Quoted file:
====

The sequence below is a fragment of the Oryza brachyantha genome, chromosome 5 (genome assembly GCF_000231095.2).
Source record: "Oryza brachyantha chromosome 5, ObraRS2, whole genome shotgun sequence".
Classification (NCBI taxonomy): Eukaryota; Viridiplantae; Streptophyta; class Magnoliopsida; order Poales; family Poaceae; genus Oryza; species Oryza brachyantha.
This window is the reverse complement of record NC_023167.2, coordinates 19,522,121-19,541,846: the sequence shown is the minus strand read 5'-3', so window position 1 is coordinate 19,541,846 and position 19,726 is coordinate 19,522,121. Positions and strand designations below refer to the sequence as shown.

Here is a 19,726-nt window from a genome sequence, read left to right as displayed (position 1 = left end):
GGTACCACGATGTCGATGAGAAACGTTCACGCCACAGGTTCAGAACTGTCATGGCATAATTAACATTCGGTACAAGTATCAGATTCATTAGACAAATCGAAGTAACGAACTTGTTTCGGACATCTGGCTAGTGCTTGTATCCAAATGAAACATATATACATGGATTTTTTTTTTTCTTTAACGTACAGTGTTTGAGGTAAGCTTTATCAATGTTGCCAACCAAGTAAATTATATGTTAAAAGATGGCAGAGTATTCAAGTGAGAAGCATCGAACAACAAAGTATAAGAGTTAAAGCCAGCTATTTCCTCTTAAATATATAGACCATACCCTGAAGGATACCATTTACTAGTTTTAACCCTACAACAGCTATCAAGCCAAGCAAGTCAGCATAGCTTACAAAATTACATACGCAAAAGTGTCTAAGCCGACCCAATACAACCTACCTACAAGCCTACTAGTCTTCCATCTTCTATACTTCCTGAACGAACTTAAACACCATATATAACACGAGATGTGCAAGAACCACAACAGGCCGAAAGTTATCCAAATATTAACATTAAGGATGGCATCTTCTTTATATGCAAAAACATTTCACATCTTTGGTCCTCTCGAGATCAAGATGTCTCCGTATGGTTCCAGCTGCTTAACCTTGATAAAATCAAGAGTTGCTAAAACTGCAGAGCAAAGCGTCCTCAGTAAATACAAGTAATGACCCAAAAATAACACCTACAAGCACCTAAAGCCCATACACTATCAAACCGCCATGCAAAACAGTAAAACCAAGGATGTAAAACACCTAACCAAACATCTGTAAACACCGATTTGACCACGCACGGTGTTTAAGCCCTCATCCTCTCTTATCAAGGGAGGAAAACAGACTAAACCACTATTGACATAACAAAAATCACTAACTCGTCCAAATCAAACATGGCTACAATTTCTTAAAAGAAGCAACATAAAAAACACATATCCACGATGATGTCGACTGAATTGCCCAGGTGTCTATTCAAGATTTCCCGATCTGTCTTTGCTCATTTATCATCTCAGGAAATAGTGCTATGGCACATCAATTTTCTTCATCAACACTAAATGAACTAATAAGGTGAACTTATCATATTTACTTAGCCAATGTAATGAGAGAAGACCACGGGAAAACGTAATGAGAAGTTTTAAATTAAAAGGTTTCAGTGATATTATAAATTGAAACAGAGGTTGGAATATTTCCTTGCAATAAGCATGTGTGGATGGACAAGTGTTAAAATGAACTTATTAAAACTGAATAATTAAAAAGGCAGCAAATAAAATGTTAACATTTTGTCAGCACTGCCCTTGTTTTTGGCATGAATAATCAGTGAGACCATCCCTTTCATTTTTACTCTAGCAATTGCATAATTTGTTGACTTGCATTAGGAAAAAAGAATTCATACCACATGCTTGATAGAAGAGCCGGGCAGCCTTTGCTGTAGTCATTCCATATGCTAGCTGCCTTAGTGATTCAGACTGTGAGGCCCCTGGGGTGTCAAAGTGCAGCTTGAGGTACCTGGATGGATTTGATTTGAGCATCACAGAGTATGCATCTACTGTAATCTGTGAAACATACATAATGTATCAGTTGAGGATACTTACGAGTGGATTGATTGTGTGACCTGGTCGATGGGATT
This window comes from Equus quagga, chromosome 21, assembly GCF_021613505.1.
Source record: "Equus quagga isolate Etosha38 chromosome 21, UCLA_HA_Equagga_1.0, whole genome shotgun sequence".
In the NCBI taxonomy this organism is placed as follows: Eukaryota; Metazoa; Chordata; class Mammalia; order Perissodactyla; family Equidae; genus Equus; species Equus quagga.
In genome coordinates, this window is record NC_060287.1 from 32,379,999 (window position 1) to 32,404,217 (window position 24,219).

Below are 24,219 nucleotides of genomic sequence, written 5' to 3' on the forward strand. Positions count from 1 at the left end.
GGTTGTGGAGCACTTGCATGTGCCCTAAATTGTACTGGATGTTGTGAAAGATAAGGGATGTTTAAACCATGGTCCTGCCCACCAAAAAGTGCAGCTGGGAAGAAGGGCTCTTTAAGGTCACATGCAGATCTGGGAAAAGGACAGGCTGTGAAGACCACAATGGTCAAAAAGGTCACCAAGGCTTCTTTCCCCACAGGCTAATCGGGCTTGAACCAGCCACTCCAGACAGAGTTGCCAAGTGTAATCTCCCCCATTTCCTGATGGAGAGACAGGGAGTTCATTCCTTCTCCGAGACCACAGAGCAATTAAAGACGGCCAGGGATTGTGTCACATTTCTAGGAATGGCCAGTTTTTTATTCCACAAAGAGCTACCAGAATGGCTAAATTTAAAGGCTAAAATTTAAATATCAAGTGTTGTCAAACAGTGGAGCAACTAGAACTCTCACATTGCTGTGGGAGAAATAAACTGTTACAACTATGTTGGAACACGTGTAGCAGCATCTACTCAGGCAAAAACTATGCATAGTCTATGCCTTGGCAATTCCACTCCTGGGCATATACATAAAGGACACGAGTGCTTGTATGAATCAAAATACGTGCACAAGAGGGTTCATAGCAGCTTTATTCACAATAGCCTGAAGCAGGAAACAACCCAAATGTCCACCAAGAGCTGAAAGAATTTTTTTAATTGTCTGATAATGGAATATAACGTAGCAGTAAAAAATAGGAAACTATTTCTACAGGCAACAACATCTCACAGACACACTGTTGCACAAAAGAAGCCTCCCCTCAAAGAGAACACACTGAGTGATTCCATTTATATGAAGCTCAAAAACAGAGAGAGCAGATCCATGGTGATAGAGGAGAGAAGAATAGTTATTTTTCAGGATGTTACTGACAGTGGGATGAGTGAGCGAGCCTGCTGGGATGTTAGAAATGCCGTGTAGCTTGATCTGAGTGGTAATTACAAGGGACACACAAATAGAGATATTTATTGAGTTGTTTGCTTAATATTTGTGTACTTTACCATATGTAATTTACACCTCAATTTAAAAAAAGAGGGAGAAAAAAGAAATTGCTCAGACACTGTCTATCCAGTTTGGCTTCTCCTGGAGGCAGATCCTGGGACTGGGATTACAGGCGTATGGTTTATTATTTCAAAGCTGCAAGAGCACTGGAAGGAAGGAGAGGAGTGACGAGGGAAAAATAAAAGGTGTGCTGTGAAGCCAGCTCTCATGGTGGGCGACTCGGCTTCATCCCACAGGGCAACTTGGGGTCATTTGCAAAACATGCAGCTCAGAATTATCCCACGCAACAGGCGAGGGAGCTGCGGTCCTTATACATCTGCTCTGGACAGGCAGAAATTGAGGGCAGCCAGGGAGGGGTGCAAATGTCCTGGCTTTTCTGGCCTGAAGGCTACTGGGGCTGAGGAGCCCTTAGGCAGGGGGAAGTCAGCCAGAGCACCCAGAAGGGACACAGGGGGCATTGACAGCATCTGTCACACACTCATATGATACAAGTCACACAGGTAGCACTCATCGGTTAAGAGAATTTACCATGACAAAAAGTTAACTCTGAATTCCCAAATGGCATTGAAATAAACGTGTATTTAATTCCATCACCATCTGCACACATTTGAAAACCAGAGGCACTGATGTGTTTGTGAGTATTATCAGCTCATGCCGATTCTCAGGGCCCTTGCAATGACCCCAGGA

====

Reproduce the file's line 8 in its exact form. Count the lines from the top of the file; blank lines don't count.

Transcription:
Source record: "Equus quagga isolate Etosha38 chromosome 21, UCLA_HA_Equagga_1.0, whole genome shotgun sequence".